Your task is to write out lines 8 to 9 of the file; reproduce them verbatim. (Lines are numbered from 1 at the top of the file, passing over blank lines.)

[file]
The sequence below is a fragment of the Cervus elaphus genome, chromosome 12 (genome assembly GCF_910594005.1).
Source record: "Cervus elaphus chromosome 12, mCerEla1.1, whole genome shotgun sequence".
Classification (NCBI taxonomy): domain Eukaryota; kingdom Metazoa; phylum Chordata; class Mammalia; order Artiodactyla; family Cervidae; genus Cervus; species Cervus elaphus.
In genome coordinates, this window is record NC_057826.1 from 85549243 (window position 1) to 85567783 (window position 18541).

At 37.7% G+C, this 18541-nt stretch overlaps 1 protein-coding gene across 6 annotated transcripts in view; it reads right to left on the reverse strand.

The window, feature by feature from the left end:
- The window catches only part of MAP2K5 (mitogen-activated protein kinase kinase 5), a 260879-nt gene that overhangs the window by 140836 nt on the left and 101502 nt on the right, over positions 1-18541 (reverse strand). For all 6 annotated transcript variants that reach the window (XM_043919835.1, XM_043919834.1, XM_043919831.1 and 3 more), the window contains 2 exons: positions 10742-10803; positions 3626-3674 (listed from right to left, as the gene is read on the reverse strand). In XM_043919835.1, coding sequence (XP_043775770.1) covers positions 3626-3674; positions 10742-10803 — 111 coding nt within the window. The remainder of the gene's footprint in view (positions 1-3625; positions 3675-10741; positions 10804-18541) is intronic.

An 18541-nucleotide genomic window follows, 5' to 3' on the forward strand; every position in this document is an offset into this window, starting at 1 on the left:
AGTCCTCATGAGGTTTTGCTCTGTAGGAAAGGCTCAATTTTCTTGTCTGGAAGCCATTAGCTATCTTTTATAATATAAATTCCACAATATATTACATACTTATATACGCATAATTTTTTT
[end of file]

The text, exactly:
An 18541-nucleotide genomic window follows, 5' to 3' on the forward strand; every position in this document is an offset into this window, starting at 1 on the left:
AGTCCTCATGAGGTTTTGCTCTGTAGGAAAGGCTCAATTTTCTTGTCTGGAAGCCATTAGCTATCTTTTATAATATAAATTCCACAATATATTACATACTTATATACGCATAATTTTTTT